R1b1b2a1a2 (R-P312)

The P312 SNP appears to account for at least half of European R1b1b2. Although unpublished it was included in chip-based commercial DNA tests towards the end of 2007 and analysis of the first available results in early 2008 by amateur geneticists indicated it has a significant place in the Y-DNA tree. This led to rapid development of stand-alone tests by both EthnoAncestry and Family Tree DNA. The results from customers of these companies and testing of control samples for the rarer SNPs have confirmed the status of this SNP relative to the above list.

R-P312
Long-hand: R1b1b2a1a2
Defining SNP: P312 (also called S116, rs34276300)
Parent Clade: R-P310
Subclades: R-M153, R-M167, R-U152, R-L21
P312
still un-defined

R-P312* (R1b1b2a1a2*)


M65

R-M65 (R1b1b2a1a2a)


M153

R-M153 (R1b1b2a1a2b)


M167

R-M167 (R1b1b2a1a2c)


U152
still un-defined

R-U152* (R1b1b2a1a2d*)


L2/S139

R-L2* (R1b1b2a1a2d3*)



R-L20 (R1b1b2a1a2d3a)




L165/S68

R-L165/S68 (R1b1b2a1a2e)


L21/S145

R-L21* (R1b1b2a1a2f*)



R-M222 (R1b1b2a1a2f2)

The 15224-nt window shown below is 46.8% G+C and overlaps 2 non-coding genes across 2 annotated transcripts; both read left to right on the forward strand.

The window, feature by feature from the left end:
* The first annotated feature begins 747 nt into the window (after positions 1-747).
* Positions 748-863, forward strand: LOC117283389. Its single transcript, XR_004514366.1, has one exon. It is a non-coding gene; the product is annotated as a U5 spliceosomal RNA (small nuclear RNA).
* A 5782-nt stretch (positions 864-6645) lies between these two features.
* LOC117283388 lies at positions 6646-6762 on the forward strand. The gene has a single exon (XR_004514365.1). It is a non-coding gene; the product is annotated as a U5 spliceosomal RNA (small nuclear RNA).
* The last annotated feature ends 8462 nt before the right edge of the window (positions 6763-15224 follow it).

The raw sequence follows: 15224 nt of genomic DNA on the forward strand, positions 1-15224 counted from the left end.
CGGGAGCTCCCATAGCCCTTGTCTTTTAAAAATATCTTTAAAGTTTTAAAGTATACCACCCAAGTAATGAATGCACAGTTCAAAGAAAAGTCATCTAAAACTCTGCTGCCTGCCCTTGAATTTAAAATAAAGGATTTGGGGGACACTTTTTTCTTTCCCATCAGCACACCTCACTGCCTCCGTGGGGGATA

R-L226/S168 (R1b1b2a1a2f4)




R1b1b2a1a2b

This subclade is defined by the presence of the marker R-M153. It has been found mostly in Basques and Gascons, among whom it represents a sizeable fraction of the Y-DNA pool[32][33][34], though is also found occasionally among Iberians in general. The first time it was located (Bosch 2001[35]) it was described as H102 and included 7 Basques and one Andalusian.

R1b1b2a1a2c

This subclade is defined by the presence of the marker R-M167/SRY2627. The first author to test for this marker (long before modern haplogroup nomenclature existed) was Hurles in 1999[36]. He found it relatively common among Basques (13/117: 11%) and Catalans (7/32: 22%). Other occurrences were found among other Spanish, Béarnais, other French, British and Germans.

In 2000 Rosser[37] also tested for that same marker, naming the haplogroup Hg22, and again it was found mainly among Basques (19%), in lower frequencies among French (5%), Bavarians (3%), Spanish (2%), Southern Portuguese (2%), and in single occurrences among Romanians, Slovenians, Dutch, Belgians and English.